“R. Abba said: Greater [praise] was said of Ovadiahu than of Avraham. Concerning Avraham the Torah does not say [that he feared God] ‘greatly,’ while concerning Ovadiahu it does say ‘greatly.’” (Sanhedrin 39b)
What praise is being conveyed concerning Ovadia? Avraham served God, but he did not face opposition from his environment (at least not at the time of the akeda, which is the context in which the verse attesting to his fear of God appears). Ovadia, on the other hand, is part of Achav’s government; he serves as “governor of the house” for an idolatrous regime. Why does Ovadia choose to perform this role, rather than separating himself as Eliyahu does? Because Ovadia understands that if he insists on the purity his principles, he will not be able to save anything.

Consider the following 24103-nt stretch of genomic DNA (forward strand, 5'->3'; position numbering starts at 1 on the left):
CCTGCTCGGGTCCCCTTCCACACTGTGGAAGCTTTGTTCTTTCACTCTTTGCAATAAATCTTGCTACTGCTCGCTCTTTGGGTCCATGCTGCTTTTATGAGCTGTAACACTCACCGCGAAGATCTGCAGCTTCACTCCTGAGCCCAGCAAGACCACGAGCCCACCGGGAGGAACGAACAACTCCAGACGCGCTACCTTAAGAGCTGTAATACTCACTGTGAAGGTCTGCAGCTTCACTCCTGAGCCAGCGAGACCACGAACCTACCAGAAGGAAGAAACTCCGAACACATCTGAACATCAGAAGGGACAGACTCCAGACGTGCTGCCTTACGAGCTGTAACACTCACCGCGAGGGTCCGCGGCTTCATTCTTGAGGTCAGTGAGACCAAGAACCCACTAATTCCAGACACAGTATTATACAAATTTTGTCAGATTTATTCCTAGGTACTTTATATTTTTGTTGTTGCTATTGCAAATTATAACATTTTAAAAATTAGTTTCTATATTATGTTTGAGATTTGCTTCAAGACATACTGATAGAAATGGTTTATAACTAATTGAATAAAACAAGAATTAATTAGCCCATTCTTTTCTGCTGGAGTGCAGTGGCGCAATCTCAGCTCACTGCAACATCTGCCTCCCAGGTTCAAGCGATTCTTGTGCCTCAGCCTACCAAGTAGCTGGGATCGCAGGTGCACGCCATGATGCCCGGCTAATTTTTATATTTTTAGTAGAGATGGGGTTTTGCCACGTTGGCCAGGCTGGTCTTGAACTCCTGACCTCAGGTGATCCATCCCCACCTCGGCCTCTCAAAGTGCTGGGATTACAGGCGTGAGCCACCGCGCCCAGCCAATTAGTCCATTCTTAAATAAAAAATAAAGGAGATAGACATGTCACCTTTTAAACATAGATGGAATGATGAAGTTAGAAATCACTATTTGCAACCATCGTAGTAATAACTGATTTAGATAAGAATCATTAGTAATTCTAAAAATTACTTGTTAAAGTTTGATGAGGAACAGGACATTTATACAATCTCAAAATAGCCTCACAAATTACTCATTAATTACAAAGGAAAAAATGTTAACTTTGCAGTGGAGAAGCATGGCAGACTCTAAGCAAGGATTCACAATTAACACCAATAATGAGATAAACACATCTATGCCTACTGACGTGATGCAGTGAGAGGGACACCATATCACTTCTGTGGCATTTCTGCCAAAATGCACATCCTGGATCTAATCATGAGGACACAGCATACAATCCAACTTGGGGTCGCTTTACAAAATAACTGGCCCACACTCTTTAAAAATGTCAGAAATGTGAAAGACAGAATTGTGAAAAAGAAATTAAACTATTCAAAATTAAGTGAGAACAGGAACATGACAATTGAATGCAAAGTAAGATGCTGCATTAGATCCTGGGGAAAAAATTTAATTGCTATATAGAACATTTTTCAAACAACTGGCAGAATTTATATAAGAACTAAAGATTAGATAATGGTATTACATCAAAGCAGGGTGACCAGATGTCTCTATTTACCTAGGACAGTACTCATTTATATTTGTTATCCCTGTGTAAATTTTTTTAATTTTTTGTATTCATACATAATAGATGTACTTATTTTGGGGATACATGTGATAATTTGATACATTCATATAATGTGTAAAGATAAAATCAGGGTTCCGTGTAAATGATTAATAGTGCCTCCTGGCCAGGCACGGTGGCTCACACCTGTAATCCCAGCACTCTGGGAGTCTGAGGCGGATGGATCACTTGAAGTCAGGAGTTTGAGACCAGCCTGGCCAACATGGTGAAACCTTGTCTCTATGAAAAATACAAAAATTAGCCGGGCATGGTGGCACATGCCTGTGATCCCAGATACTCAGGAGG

Because Ovadia remains, he is able to save a hundred prophets. Eliyahu would not agree to join Achav, and therefore he goes off to the wadi of Kerit. From there, step by step, God shows him the way back. First he is sent to the woman of Tzarfat, so that he can see that while the government is against him, the simple people do not think so badly of him even though it is on his account that they are hungry. Later on, God commands him to appear before Achav, to meet with him and talk with him.
We see a similar scenario involving Aharon. The Gemara teaches:
“A difference of opinion was expressed by R. Tanchum bar Chanilai. He says that the verse in question refers only to the story of the golden calf, as it is written, ‘And when Aharon saw it, he built an altar before it.’ What was it that he saw? R. Binyamin bar Yefet said, in the name of R. Elazar: ‘He saw Chur lying slain before him, and said [to himself], If I do not obey them, they will do to me as they did to Chur, and so will be fulfilled [the prophecy], “Shall priest and prophet be slain in God’s Sanctuary?” – and they will never find forgivenenss.’” (Sanhedrin 7a)